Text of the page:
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Windows DNS logging

Windows DNS analytical log Event Viewer EventID 261 first reply


Windows DNS logging is NOT our recommended method to collect DNS request and reply transaction for continuous security monitoring. However, sometimes we do not have an option, especially when Windows DNS debug/analytics log is the only available data source during IR investigation. In the first part of this post, we will discuss the Windows DNS debug and analytics log. Then, we will discuss other options of DNS logging for continuous monitoring. Lastly, we will also discuss some new DNS protocol such as DoH(DNS over https).

Why DNS logging?

DNS traffic is one of the most important logging for continuous network security monitoring. DNS requests will be sent whenever you are sending an email or browsing a website. Therefore, with DNS logging, we can easily identify email from known phishing domain, known phishing URL, access to known malicious C2 domain and even Typosquatting domain.

In addition, there are tons of malicious ways which leverage standard DNS query to transfer payload, establish covert channel and data ex-filtration. Some interesting tools and exploits methods includes dnscat2, PowerCloud, HITB DNS’ ex-filtration presentation, Defcon Russia DNS payload for metasploit, DNSExfiltrator, Cobalt Strike’s DNS Beacon and SIGRed (CVE-2020-1350)

Internationalized Domain Name

As you may also realize, you are able to use some Unicode domain name to access some website. However, when you use standard nslookup or dig tools, you cannot correctly resolve those DNS record. When you input the Unicode domain such as “中文域名.net” or “Bücher.example” in your browser, your machine will help you converting the domain name to something like xn--fiq06l2rdsvs.net. All IDN domain have prefix “xn--“, and the Unicode domain will be converted to ASCII using punycode. So when you review the log and search for Unicode domain name, you will not able to find anything. In this case, you may need to convert the Unicode domain to IDN format first. There is some online converter such as https://www.punycode.io/.

Windows DNS debug Logging

DNS Debug Logging is available since Windows 2000 (Logging tab for Windows 2000). The log format between Windows 2000/2003 and Windows 2008+ are different. In this post, we will only cover the information for Windows 2008+. Microsoft suggested to enable DNS analytics log instead of DNS debug log due to performance issue. We will discuss this later. However, ONLY DNS debug log provides parsed DNS DATA information, which is DNS reply from server. Those DNS answer provides additional value to your investigation, especially in the case attacker using DNS TXT record as C2 Covert Channel.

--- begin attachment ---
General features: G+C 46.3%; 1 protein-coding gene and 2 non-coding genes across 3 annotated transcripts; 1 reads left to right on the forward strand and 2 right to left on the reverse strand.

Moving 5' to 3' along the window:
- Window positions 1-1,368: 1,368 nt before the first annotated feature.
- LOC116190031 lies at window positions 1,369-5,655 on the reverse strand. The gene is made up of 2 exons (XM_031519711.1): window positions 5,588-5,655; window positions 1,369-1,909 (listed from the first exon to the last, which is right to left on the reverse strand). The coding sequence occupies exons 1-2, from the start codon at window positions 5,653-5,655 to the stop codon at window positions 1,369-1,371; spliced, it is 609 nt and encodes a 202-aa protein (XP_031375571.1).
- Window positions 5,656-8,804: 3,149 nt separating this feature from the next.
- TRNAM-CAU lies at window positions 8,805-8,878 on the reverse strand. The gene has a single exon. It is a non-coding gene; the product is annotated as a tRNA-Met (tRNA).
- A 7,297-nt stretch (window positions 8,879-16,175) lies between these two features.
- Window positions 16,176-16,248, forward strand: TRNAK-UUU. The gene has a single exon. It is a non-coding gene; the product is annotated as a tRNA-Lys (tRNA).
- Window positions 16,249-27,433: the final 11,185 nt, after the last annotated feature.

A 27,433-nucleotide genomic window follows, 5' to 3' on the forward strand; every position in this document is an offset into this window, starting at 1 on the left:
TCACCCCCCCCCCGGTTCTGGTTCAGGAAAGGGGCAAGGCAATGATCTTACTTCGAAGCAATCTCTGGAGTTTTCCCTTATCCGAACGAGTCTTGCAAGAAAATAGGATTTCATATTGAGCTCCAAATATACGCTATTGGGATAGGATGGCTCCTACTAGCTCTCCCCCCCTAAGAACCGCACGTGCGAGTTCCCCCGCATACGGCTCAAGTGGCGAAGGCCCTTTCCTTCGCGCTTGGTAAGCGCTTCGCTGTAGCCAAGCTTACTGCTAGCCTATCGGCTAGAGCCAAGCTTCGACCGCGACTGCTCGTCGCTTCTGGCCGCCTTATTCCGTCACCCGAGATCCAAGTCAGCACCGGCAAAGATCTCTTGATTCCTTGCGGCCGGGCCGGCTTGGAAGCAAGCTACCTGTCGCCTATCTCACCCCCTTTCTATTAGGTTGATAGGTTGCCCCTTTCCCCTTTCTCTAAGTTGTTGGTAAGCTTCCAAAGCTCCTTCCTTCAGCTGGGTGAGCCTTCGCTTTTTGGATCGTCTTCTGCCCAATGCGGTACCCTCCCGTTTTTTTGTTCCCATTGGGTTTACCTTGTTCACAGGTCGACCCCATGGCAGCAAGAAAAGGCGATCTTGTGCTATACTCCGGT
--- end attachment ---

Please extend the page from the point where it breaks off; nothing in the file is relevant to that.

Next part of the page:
To enable Windows DNS debug logging, follow these steps.

  • On your Windows DNS server, open “dnsmgmt.msc”
  • right click the server and select Properties, then go to “Debug Logging” tab.
  • Select “Details” to log DNS DATA (reply)
  • The 2 options shown below both works, and it will not log duplicate packets. If you are in IR investigation, take a note of below 2 options to understand what is expected in the log file.
Windows DNS Debug Logging No Request
Windows DNS Debug Logging No Outgoing

Also take a note that whenever the DNS server is restarted, the log file is cleared.

TrustedSec had an article discussed the structure of the DNS log file. In short, the log file provides many low level information, including the most important DNS reply.

TrustedSec also wrote a powershell script to parse the DNS log file. However, it do not work in our environment(Windows 2012R2 and PowerShell 5). We have also developed another powershell script(windows_dns_debug_log_parser.ps1) to parse the DNS debug log file in csv format.

Windows DNS Debug Log Parser Result
Result of windows_dns_debug_log_parser.ps1

DNS analytical log

DNS Analytical Log is available since Windows 2012 R2+. You will need to install KB2956577 for Windows 2012 R2 to use this feature. The performance hit of enabling DNS Analytical Log is low as suggested by Microsoft here.

There is no apparent performance impact for query rates of 50,000 QPS and lower.


To enable DNS Analytical Log, follow these steps:

  • Open “Windows Event Viewer”, click on “View” -> “Show Analytical and Debug Logs”
  • Navigate to “Application and Service Logs” -> Microsoft-> Windows -> DNS-Server -> Analytical
  • right-click and select Enable Log

As a side note, you CANNOT directly access the real time log without disable it. Analytical logs are stored in event trace log (*.etl) format. If you are Splunk fans, you cannot directly monitor it as regular Windows Event Log. For Spunk monitoring, there is an app available in splunkbase. Basically, it includes a powershell script which copy the etl file to a tmp directory defined by $env:TEMP environmental variable. Then, the script will parse the temporary etl file and remove the etl file.